Fresh meteoric versus recirculated saline groundwater nutrient inputs into a subtropical estuary

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Sadat-Noori, M, Santos, IR, Tait, DR & Maher, DT 2016, 'Fresh meteoric versus recirculated saline groundwater nutrient inputs into a subtropical estuary', Science of the Total Environment, vol. 566-5667, pp. 1440-1453.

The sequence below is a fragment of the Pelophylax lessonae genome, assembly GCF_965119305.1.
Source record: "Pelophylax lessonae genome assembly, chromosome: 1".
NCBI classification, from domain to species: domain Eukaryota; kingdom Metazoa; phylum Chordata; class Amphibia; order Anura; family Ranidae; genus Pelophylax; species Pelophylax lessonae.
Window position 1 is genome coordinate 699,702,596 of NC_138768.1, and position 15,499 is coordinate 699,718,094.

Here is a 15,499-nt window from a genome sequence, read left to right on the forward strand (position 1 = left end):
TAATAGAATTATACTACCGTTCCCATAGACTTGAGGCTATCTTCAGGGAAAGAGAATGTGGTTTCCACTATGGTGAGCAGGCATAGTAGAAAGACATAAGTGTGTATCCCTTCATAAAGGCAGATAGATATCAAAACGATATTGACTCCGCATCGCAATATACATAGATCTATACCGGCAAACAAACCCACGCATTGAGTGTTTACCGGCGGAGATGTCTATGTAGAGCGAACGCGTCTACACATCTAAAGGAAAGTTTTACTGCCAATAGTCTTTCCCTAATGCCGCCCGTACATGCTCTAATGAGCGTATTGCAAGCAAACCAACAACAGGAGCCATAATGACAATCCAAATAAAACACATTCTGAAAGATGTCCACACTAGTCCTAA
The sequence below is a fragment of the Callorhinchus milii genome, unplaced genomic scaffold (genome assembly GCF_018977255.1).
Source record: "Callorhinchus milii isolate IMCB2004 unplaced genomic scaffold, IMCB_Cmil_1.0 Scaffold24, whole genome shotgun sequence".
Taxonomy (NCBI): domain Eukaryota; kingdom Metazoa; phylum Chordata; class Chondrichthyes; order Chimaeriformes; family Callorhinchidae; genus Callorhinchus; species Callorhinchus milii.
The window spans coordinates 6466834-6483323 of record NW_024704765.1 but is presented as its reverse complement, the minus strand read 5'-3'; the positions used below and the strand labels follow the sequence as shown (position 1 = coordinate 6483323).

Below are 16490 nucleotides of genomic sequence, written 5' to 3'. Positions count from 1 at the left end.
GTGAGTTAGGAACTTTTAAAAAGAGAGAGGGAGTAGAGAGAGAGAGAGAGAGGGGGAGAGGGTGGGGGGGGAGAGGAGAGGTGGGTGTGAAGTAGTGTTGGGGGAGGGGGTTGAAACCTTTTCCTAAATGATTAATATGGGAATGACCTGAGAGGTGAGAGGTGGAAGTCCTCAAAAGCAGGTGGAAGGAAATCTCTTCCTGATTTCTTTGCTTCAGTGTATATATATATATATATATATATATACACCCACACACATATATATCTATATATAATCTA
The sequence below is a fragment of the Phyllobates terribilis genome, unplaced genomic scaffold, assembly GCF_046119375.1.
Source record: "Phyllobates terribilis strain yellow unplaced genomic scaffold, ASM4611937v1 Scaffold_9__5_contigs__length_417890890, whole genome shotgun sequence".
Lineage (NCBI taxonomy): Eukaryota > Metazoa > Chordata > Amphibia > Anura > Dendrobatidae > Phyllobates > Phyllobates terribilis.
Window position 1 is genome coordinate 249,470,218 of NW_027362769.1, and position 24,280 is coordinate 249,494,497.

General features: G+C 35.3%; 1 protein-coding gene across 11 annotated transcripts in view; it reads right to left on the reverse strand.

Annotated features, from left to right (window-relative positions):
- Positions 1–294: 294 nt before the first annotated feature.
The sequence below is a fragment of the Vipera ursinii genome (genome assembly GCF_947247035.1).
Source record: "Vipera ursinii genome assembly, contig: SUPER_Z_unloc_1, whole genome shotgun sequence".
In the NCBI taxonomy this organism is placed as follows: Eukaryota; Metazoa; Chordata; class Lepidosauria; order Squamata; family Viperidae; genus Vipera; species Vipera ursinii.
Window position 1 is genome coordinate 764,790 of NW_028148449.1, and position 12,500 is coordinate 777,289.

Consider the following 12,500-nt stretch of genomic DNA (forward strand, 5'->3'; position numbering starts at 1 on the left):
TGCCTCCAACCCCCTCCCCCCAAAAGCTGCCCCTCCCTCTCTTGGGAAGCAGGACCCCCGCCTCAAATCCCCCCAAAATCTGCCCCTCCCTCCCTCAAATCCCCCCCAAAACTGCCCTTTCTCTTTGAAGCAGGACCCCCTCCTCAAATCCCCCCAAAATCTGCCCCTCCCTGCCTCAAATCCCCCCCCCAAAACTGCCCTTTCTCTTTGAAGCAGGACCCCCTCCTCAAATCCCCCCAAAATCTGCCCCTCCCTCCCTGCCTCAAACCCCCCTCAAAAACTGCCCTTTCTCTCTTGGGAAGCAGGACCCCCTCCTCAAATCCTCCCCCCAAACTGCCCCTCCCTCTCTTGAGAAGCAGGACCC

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The role of groundwater in transporting nutrients to coastal aquatic systems has recently received considerable attention. However, the relative importance of fresh versus saline groundwater-derived nutrient inputs to estuaries and how these groundwater pathways may alter surface water N:P ratios remains poorly constrained. We performed detailed time series measurements of nutrients in a tidal estuary (Hat Head, NSW, Australia) and used radium to quantify the contribution of fresh and saline groundwater to total surface water estuarine exports under contrasting hydrological conditions (wet and dry season). Tidally integrated nutrient fluxes showed that the estuary was a source of nutrients to the coastal waters. Dissolved inorganic nitrogen (DIN) export was 7-fold higher than the average global areal flux rate for rivers likely due to the small catchment size, surrounding wetlands and high groundwater inputs. Fresh groundwater discharge was dominant in the wet season accounting for up to 45% of total dissolved nitrogen (TDN) and 48% of total dissolved phosphorus (TDP) estuarine exports. In the dry season, fresh and saline groundwater accounted for 21 and 33% of TDN export, respectively. The combined fresh and saline groundwater fluxes of NO3, PO4, NH4, DON, DOP, TDN and TDP were estimated to account for 66, 58, 55, 31, 21, 53 and 47% of surface water exports, respectively. Groundwater-derived nitrogen inputs to the estuary were responsible for a change in the surface water N:P ratio from typical N-limiting conditions to P-limiting as predicted by previous studies. This shows the importance of both fresh and saline groundwater as a source of nutrients for coastal productivity and nutrient budgets of coastal waters.